As for writing longer pieces, it’s mostly about reading the smart things other people say, then sitting my backside down in front of the computer and writing until something relatively good comes out.

The current manifestation of this non-fiction book I’m writing is due in large part to the encouragement of the ladies of my amazing writer’s group and the inspiration they gave me recently at a writer’s conference. Having writerly friends has been essential for the days when you feel like lying back on the couch and watching hulu instead. Just reading their words and hearing them speak not only about the writing process but about their lives encourages me to keep at it.

Also, my husband and family believe in me. So that helps.

And here goes the final part: the chain. I’m tagging two writer friends so they can also answer these questions and populate the world with more art and beautiful words.

D. L. Mayfield is an inspiring writer and friend whom I am so glad to know. She and her family recently joined a Christian order amongst the poor in the Midwest. Check out her blog where she writes about refugees, theology, gentrification, and Oprah. She has also written for McSweeneys, Geez, Curator, and Conspire! and most recently, Christianity Today.

Kelley Nikondeha is a writer, reader, and deep thinker. I’ve had the great pleasure of meeting her and talking about recipes, Walter Brueggemann, chickens, and the song “How I love a rainy night.” With her unique perspective as a woman who has been adopted and has herself adopted two children, Kelley is writing an upcoming book about the theology of adoption. She is a SheLoves and Deeper Story contributor.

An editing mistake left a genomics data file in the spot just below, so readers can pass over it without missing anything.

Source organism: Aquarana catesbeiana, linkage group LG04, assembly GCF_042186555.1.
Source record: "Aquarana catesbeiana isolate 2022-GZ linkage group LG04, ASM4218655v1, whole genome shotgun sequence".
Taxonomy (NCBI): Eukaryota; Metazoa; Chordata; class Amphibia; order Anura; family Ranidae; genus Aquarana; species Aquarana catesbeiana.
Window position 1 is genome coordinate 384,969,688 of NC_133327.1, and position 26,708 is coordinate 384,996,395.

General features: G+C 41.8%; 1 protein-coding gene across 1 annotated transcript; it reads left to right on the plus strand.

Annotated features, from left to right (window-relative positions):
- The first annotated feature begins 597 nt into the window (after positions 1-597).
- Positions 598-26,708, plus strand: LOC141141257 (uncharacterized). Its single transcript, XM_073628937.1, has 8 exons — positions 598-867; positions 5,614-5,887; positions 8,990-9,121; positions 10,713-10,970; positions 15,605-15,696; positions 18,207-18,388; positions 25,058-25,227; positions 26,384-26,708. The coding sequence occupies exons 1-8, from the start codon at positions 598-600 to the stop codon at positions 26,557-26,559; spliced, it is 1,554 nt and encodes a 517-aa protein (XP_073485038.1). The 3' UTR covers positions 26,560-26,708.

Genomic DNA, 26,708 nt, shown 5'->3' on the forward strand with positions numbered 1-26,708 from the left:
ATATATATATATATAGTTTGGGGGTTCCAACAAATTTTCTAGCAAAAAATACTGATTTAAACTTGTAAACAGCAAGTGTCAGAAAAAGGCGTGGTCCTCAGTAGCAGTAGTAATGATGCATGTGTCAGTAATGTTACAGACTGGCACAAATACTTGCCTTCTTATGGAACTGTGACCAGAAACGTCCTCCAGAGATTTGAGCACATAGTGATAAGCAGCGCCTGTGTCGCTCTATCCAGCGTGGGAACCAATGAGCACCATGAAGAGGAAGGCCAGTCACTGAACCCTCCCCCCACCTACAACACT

The Farmer’s Lot

The farmer’s hands-
deep cracked splits
with dirt, blood and rain-
unclog irrigation pipes
caked with the muddy detritus
of the flood’s reign.

He trails the field
with the weight of his shovel
dressed in Sunday best
longing to cradle
the emerging,
fruit of life
to his chest.

Digging in with dirty hands
he feels when the soil
is dry
and for all the sweating
and waiting
for spring
new life emerges
with a sigh.

Today I’m joining a Lenten poetry link-up at my friend Amy Peterson’s blog. Check out the other poems and add your own!

Gorgeous violence


There is a gorgeous violence to farm life.

Imagine a five-year-old witnessing with enthusiasm the full-scale butchering of three dozen geese in one day. It’s enough to make PETA hunt us down with truckloads of paint.

You would think a child fascinated by such gruesomeness would become a serial killer one day.

But that’s the strange beauty of farm life. This same child raises ducklings, chicks, and geese as if they were her darling babies. She sings to her new ducklings, telling her father that these are not to be butchered. They are hers.